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Scott Nathan : Confessional


The black and white figures that wait for you on the screens in the darkened room seem alive. They are old women and young women, tall and short, model perfect and people perfectly imperfect. Their images all are naked. They breathe softly while looking inward, and at the same time they are looking at you. This is genius work, a different way to see. The women, so alive in front of you, are gazing back as you gaze at them.

Scott Nathan spent the last four years asking his friends, some of them models, and celebrities, to sit and be present as themselves for ten minutes while he photographed them continuously. He shot mainly with RED digital cinema cameras and he often turned the camera 90 degrees on their side so the images he captured were vertical. The moving portraits he made are presented as black and white images on large monitors turned vertically as well.

The process he used was simple. When one of the subjects arrived at Scott’s apartment he gave them no direction per se. Instead he told them what he wanted was to know them better, not their public face, their facing the camera persona, but who they really were. Then he showed them into the space, his living room with only a piece of black cloth on the wall to make it a studio, and told them to take as much time as they wanted arranging and preparing themselves. When they were ready he came back in and lit them in their selected pose, then went down a hallway to where he had his monitor and focus controls.  Then he turned on the camera and played music, Ascenseur pour l’echafaud, a beautiful album by Miles Davis, and he recorded his subjects for ten minutes as they sat in the improvised studio alone.

Scott is a well-known celebrity photographer so the light is polished and the images pristine. Just hearing about it you might think this sounds not unlike Bill Violas imagery but it’s not. What is new here is that the time observed is real time, the people slowed and magnified by their long slow passage in front of the camera doing “nothing.” The effect is not the same as the hypnotic ever so slow gaze of a high speed camera, the one that shows us microseconds of time. This camera sits passive, slowly recording ten minutes in the real existence of a person. We watch while they sit in their electronic windows, alone with their thoughts and feelings. But the gaze is not one way. The women look at the camera, they look directly into the lens and what is on the other side of the lens is … you. The effect is eerie. They come alive in a very powerful way, and not all of what happens is peaceful or beautiful.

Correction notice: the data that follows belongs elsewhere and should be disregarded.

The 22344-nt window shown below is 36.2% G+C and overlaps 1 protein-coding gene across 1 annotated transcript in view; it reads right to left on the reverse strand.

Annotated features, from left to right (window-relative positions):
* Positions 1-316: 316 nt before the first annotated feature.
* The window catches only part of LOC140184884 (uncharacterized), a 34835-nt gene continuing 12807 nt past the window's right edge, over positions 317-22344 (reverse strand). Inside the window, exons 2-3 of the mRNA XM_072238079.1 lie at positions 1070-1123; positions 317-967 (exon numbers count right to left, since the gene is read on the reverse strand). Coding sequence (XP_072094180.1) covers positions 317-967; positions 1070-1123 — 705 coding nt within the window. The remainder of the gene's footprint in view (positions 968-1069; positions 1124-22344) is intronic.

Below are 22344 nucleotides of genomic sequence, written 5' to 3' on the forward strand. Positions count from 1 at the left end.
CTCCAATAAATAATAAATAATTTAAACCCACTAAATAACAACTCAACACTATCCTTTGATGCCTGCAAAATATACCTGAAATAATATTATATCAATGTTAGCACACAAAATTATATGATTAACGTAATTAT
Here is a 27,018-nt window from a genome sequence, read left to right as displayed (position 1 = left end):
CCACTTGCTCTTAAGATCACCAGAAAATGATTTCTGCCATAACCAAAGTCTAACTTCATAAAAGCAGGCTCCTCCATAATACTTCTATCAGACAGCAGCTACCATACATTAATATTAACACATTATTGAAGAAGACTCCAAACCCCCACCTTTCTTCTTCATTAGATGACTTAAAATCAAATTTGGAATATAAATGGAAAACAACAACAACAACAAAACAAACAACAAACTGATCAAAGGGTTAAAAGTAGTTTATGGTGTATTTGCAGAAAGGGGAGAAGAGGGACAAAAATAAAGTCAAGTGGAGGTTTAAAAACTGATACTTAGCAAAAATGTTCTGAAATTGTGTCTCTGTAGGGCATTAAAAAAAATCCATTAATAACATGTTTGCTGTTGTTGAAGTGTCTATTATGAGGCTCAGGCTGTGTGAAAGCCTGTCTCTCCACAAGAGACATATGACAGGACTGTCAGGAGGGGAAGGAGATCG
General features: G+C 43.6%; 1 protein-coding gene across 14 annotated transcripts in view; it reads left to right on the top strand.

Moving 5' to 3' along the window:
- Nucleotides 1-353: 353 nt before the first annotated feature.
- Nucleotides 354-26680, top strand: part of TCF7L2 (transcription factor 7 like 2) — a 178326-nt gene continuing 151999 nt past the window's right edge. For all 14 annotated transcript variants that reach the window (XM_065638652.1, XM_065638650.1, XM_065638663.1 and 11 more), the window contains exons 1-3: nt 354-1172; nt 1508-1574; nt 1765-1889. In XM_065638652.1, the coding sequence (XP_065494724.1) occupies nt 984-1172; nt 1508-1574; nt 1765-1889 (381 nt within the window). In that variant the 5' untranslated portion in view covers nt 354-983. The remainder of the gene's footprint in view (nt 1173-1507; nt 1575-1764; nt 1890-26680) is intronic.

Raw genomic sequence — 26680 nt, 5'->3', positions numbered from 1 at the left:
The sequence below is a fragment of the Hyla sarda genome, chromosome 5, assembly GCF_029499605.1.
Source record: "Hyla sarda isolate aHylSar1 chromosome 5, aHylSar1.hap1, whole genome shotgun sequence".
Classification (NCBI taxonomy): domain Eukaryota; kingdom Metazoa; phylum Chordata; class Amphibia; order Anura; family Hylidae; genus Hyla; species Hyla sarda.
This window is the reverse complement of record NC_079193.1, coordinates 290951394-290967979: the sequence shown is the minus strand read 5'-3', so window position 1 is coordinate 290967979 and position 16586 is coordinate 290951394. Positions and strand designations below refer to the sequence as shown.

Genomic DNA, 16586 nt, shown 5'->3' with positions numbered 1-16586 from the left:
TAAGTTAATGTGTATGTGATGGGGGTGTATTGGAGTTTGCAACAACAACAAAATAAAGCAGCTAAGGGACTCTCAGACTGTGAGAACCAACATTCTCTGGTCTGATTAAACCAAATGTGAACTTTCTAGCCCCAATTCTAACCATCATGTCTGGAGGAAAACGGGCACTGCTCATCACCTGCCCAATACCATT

Another forerunner of this work is Andy Warhol’s long unblinking films Sleep and Empire, but again this is different. In Confessional, the seemingly accidental passage of time in Warhol’s films is replaced by a compact between camera and person to be present no matter what feelings are stired up for ten intense minutes. The women blink, they breathe, they shift ever so slightly, and they laugh and they cry. Their experiences in front of the camera are not the usual controlled display of emotion but instead the emotions they stir up in themselves and then experience in front of the camera. Scott told me that at some point during the sessions many of the women felt such strong emotions they began to weep. We feel it too and that is the heart of the experience to me. When he showed some of these portraits to an early audience he watched them as one of his subjects laughed and saw that the audience laughed too, while in the next clip the subject cried and the audience cried as well. Thinking about it later Scott told me, “It seems the human brain doesn’t distinguish between a 2D image of a person crying and a real person sitting in front of them doing the same thing.”

The setting of the show plays a role in how we feel as well. Seen as part of Frieze Los Angeles, Nathan took over a large sound stage at RED Studios and left it completely unlit except for the light coming from the eight monitors and one projector. There were some tiny devotional candles scattered around, not for light but to help set the scene. The same Miles Davis piece the women had listened to provided the soundtrack and the people who had come to see moved slowly in the darkness stopping to commune with one face or another. The effect on the viewers was both spiritual and emotionally powerful.

All of this begs the question “Is this photography or a movie?” and I suspect there will be differences of opinion. To me it seems born from the instincts of photography rather than that of films. It offers an unblinking presentation of one single thing and gives you the opportunity to explore that thing for a long time. And in doing that it opens a door to a new way of thinking about the portrait and it does it well.


Scott Nathan


Andy Romanoff

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